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The views expressed are those of the author and do not necessarily reflect the views of ASPA as an organization.
By Ferd H. Mitchell and Cheryl C. Mitchell
Continuing studies of the Affordable Care Act (ACA) have been performed over the period 2010 to 2014. Insights have been gained by applying an action-reaction method of analysis. This paper describes one of the lessons learned from these studies.
Whether new health care programs are well-planned or not, they may become subject to political capture as “social symbols.” In such cases, the programs become politically redefined in terms of the meaning that they convey to individuals and organizations. The actual program design and details may even become secondary to such redefinitions, as the programs become proxies for other attitudes and beliefs.
In many ways, the Affordable Care Act (ACA) has been captured and turned into such a symbol. The implementation problems that have occurred have fed into this result. Therefore, reactions to the ACA depend on actual program design and implementation procedures—combined with the symbolic meaning that has been given to the program.
From the beginning, the label of “Obamacare” was intended to serve such a purpose, by associating the ACA with “big public-sector intrusions into personal and private lives,” “more taxing and spending by big government” and “an attack on American free enterprise.” The label Obamacare was intended to serve as a shorthand pejorative term that could help shape public perceptions.
Advocates of the health plan more or less allowed this term to come into common usage and meaning, without any challenge. The lack of response was partially due to failure by the designers of the ACA to give the new law a handy and catchy title and also due to failure by implementers to conduct early and high-profile public communications and educational efforts to create a competing image for the ACA.
Only gradually, over a period of several years, were efforts made to deal with this symbol that stood for the new health plan. One eventual response was for advocates to “adopt” the term Obamacare and attempt to rebrand it as a positive term associated with a successful program. There was some progress in this direction. Efforts were made to introduce “ACA” as an alternative symbol for the plan. However, it was hard to make progress against the entrenched program name, so alternatives were adopted. State programs were given their own names (for the exchanges and expanded Medicaid programs) that could shift attention away from the usage of Obamacare.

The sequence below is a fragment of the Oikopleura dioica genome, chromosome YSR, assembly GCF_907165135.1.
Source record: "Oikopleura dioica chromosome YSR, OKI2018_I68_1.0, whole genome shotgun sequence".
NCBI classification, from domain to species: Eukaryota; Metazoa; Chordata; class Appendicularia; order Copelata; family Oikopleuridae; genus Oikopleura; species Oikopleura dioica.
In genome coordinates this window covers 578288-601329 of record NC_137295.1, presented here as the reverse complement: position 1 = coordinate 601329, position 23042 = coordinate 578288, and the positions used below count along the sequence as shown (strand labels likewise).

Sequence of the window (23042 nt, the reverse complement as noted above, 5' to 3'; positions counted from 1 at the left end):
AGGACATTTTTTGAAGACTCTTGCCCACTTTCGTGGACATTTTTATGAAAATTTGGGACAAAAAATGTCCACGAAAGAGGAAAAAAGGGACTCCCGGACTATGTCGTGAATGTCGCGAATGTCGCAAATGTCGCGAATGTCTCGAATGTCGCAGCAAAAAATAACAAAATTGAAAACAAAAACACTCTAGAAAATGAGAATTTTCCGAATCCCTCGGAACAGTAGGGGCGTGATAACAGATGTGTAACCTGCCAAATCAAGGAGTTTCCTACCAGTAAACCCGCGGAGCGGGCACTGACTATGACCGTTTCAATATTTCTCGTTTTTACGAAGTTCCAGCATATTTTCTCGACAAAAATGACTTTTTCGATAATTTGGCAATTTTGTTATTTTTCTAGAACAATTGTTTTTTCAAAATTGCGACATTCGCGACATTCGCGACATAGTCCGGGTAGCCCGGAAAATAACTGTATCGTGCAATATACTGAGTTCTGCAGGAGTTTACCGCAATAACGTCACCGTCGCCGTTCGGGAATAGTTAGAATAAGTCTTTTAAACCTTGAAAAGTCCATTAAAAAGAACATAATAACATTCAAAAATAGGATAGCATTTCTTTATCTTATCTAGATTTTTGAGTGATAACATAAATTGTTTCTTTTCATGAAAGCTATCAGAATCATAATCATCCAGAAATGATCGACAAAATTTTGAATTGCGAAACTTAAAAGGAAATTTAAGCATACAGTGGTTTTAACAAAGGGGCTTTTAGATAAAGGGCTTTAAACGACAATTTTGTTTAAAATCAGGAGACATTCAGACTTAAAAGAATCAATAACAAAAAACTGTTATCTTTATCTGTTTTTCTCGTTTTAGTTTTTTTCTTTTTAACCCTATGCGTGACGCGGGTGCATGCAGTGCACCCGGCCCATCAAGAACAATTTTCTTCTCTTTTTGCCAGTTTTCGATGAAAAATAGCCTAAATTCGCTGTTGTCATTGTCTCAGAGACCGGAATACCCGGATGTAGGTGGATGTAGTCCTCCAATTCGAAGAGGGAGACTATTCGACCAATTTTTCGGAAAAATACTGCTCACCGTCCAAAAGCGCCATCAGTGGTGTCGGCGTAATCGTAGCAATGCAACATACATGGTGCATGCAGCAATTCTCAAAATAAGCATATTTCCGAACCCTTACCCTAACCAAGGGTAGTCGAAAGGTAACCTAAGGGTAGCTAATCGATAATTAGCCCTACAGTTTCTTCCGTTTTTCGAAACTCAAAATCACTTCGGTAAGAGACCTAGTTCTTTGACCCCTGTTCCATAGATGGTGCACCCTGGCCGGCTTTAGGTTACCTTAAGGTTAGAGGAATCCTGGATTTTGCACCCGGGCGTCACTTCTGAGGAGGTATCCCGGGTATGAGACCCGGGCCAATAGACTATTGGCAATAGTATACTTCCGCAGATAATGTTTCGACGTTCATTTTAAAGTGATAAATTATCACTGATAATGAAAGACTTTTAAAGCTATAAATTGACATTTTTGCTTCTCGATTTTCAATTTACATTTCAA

The curious result was that many people began to develop positive reactions to the new names, while still having negative reactions to mentions of Obamacare or the ACA. As a result, the health plan is starting to build a constituency under the new state names, while the president and Department of Health and Human Services (HHS) continue to struggle against Obamacare associations.
Efforts are continuing by critics to keep the positive responses associated only with separate state efforts and by advocates to tie the positive state associations to Obamacare in order to enhance program rebranding, in a tardy public relations effort. It is possible that use of the Obamacare label will gradually fade away over the years or it may always stand as a somewhat-negative symbol of the health plan.
The lesson seems clear. It is somewhat strange that such experienced politicians allowed the ACA to develop without a carefully-orchestrated effort to brand the program in a positive light. This omission may have been associated with the notable failure to anticipate the intense organizational reactions to the plan (that were to develop in response to the legislative and executive actions being taken).
In contrast, Medicare (as a national program) and Medicaid (as a hybrid national/state program) both adopted simple names early in implementation. In 1965, after these laws were passed, resistance largely ceased and there was little concerted political effort to brand these programs. Implementation built up gradually, and critics never mounted a no-holds-barred effort to hijack these program names. The meanings associated with these names grew gradually over the years, and now have been adopted throughout society with combined positive and negative overtones formed by advocates and critics.
In a larger sense, Medicare, Medicaid and the ACA have now been turned into a new brand mix called “health care,” with rapidly-growing expenses combined with calls for further redesigns. A political rebranding competition is now taking place, as advocates for health care change seek expansion of growth of the present system, while critics emphasize the need for more controls on growth. Competing new programs and program changes are being promoted within Congress, to help rebrand health care according to differing perspectives of the situation.
More details on ACA implementation and the action-reaction method of analysis may be found in a recent book by the authors. A publisher’s special “landing page” provides further information.